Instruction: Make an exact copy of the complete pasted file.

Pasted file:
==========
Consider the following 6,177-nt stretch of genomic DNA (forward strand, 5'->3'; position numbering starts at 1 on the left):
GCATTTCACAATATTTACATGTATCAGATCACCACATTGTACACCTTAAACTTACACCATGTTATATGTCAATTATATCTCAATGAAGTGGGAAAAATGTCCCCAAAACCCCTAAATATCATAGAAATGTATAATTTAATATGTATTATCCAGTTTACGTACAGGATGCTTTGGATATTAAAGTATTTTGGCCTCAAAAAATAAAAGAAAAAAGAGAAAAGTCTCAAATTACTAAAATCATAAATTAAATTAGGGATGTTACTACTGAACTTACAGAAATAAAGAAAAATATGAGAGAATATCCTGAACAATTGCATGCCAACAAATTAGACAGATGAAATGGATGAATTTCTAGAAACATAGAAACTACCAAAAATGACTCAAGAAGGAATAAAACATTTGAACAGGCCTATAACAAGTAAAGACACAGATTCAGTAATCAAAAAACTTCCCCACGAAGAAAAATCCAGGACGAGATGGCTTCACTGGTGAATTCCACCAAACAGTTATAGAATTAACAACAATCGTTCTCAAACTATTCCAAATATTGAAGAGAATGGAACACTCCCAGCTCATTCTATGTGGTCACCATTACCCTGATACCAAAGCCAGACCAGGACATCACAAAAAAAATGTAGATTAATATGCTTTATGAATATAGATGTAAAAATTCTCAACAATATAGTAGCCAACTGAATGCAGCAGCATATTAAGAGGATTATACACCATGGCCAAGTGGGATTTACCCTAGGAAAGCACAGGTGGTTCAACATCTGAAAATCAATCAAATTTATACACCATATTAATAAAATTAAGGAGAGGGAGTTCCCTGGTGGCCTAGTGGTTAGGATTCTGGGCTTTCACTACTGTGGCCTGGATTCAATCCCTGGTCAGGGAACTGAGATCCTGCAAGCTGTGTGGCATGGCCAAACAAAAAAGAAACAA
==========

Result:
Consider the following 6,177-nt stretch of genomic DNA (forward strand, 5'->3'; position numbering starts at 1 on the left):
GCATTTCACAATATTTACATGTATCAGATCACCACATTGTACACCTTAAACTTACACCATGTTATATGTCAATTATATCTCAATGAAGTGGGAAAAATGTCCCCAAAACCCCTAAATATCATAGAAATGTATAATTTAATATGTATTATCCAGTTTACGTACAGGATGCTTTGGATATTAAAGTATTTTGGCCTCAAAAAATAAAAGAAAAAAGAGAAAAGTCTCAAATTACTAAAATCATAAATTAAATTAGGGATGTTACTACTGAACTTACAGAAATAAAGAAAAATATGAGAGAATATCCTGAACAATTGCATGCCAACAAATTAGACAGATGAAATGGATGAATTTCTAGAAACATAGAAACTACCAAAAATGACTCAAGAAGGAATAAAACATTTGAACAGGCCTATAACAAGTAAAGACACAGATTCAGTAATCAAAAAACTTCCCCACGAAGAAAAATCCAGGACGAGATGGCTTCACTGGTGAATTCCACCAAACAGTTATAGAATTAACAACAATCGTTCTCAAACTATTCCAAATATTGAAGAGAATGGAACACTCCCAGCTCATTCTATGTGGTCACCATTACCCTGATACCAAAGCCAGACCAGGACATCACAAAAAAAATGTAGATTAATATGCTTTATGAATATAGATGTAAAAATTCTCAACAATATAGTAGCCAACTGAATGCAGCAGCATATTAAGAGGATTATACACCATGGCCAAGTGGGATTTACCCTAGGAAAGCACAGGTGGTTCAACATCTGAAAATCAATCAAATTTATACACCATATTAATAAAATTAAGGAGAGGGAGTTCCCTGGTGGCCTAGTGGTTAGGATTCTGGGCTTTCACTACTGTGGCCTGGATTCAATCCCTGGTCAGGGAACTGAGATCCTGCAAGCTGTGTGGCATGGCCAAACAAAAAAGAAACAA